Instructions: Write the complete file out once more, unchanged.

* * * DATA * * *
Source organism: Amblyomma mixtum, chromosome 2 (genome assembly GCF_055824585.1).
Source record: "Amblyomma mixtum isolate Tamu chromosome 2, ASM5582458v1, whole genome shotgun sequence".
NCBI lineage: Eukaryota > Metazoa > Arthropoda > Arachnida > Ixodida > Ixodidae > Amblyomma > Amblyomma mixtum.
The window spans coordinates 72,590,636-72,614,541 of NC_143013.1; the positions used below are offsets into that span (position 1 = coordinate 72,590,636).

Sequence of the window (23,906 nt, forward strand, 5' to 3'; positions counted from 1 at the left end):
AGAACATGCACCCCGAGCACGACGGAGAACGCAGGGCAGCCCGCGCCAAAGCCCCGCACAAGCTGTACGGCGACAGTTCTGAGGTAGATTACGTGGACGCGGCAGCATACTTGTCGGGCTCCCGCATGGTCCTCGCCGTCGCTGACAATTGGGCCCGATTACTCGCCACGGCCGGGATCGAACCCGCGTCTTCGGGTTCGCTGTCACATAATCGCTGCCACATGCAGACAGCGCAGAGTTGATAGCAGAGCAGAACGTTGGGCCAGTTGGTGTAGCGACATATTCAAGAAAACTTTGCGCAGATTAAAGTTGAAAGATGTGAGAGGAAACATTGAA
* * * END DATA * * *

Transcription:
Source organism: Amblyomma mixtum, chromosome 2 (genome assembly GCF_055824585.1).
Source record: "Amblyomma mixtum isolate Tamu chromosome 2, ASM5582458v1, whole genome shotgun sequence".
NCBI lineage: Eukaryota > Metazoa > Arthropoda > Arachnida > Ixodida > Ixodidae > Amblyomma > Amblyomma mixtum.
The window spans coordinates 72,590,636-72,614,541 of NC_143013.1; the positions used below are offsets into that span (position 1 = coordinate 72,590,636).

Sequence of the window (23,906 nt, forward strand, 5' to 3'; positions counted from 1 at the left end):
AGAACATGCACCCCGAGCACGACGGAGAACGCAGGGCAGCCCGCGCCAAAGCCCCGCACAAGCTGTACGGCGACAGTTCTGAGGTAGATTACGTGGACGCGGCAGCATACTTGTCGGGCTCCCGCATGGTCCTCGCCGTCGCTGACAATTGGGCCCGATTACTCGCCACGGCCGGGATCGAACCCGCGTCTTCGGGTTCGCTGTCACATAATCGCTGCCACATGCAGACAGCGCAGAGTTGATAGCAGAGCAGAACGTTGGGCCAGTTGGTGTAGCGACATATTCAAGAAAACTTTGCGCAGATTAAAGTTGAAAGATGTGAGAGGAAACATTGAA